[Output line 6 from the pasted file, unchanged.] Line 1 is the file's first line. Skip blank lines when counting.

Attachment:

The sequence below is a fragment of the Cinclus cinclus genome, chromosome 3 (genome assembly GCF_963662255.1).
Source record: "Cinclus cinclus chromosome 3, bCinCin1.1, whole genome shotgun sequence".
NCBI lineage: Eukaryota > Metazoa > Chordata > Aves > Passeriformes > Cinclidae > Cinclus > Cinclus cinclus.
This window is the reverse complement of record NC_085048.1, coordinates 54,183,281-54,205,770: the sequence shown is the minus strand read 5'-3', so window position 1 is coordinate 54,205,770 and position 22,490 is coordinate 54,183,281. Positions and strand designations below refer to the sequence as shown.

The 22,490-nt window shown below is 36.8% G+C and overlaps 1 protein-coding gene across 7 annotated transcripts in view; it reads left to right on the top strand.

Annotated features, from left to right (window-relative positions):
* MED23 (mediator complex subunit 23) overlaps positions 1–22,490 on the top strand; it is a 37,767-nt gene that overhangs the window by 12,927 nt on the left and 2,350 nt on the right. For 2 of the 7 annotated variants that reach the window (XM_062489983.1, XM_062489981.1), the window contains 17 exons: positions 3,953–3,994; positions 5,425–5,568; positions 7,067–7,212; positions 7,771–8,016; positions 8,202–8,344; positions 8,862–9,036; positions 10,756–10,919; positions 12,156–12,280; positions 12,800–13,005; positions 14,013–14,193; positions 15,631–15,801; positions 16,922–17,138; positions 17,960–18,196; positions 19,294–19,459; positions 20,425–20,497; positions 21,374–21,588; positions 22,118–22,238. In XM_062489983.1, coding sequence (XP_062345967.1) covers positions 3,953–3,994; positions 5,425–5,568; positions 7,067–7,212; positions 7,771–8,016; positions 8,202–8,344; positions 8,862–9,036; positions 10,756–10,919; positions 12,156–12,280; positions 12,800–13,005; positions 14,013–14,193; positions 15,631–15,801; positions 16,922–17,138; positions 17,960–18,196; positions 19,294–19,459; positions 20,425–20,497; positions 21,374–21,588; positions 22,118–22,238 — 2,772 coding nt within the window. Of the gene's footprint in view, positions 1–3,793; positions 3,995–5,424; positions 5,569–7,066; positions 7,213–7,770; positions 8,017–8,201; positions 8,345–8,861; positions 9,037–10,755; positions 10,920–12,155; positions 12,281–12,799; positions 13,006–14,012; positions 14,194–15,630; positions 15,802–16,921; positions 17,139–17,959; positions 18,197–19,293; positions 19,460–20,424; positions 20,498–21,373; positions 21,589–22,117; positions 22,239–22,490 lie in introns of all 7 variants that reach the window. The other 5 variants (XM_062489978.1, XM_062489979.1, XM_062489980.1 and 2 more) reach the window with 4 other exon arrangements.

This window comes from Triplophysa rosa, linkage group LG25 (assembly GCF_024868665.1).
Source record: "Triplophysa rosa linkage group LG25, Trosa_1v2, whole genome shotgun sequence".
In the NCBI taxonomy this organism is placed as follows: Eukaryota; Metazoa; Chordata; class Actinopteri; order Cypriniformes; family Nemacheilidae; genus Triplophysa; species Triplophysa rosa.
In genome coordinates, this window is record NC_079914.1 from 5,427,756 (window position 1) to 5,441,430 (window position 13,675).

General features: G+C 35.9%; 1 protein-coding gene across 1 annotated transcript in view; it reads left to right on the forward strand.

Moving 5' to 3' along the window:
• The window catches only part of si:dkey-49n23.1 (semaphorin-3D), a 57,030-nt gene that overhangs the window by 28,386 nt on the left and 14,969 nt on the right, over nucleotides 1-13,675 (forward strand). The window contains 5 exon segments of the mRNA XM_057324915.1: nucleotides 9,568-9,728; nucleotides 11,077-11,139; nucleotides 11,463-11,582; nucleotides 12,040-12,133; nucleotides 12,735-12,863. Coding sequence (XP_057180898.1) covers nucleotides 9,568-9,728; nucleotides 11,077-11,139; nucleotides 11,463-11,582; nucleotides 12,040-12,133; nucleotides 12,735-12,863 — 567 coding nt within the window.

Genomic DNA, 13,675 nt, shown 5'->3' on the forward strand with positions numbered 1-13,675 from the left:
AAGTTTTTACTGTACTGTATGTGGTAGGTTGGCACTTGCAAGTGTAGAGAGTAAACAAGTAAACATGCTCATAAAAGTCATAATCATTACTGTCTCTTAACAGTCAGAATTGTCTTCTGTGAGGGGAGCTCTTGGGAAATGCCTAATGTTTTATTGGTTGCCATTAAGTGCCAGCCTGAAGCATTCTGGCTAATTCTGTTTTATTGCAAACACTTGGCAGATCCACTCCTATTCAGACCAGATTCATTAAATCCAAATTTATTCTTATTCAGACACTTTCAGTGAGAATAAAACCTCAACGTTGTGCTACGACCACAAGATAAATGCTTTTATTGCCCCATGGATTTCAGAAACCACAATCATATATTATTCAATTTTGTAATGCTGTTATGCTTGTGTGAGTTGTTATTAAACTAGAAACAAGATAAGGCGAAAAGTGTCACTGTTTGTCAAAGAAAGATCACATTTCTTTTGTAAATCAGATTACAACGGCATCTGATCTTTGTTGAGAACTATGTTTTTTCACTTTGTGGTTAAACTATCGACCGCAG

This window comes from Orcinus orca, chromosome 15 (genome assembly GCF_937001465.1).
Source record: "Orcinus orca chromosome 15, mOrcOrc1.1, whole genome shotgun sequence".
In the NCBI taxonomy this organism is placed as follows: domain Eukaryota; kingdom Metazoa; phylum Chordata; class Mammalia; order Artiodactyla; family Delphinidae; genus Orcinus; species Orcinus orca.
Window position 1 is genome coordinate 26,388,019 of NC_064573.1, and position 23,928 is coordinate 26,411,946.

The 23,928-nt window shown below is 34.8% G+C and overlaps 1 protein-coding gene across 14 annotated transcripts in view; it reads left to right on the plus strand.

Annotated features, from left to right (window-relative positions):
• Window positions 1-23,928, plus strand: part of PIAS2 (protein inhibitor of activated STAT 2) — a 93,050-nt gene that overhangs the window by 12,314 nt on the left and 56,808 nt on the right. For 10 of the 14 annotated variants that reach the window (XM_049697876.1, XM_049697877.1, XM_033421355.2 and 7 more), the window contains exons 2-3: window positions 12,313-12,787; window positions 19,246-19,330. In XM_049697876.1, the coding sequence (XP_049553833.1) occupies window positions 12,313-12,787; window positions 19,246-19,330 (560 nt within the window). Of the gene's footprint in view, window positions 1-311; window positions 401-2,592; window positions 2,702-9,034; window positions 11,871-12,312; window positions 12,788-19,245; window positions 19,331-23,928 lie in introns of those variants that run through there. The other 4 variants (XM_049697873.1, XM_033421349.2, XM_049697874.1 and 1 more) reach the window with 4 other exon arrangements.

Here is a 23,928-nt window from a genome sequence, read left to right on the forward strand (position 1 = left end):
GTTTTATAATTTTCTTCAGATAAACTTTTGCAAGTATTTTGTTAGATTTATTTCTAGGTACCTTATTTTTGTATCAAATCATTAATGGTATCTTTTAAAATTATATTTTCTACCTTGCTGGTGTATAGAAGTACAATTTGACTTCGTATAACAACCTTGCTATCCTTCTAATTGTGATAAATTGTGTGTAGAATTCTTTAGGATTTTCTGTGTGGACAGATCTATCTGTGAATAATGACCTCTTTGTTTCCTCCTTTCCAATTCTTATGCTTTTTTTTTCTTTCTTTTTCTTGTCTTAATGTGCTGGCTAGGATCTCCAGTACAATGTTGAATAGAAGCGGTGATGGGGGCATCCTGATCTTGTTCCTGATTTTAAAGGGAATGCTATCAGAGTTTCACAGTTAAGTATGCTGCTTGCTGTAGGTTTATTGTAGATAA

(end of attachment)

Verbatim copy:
Annotated features, from left to right (window-relative positions):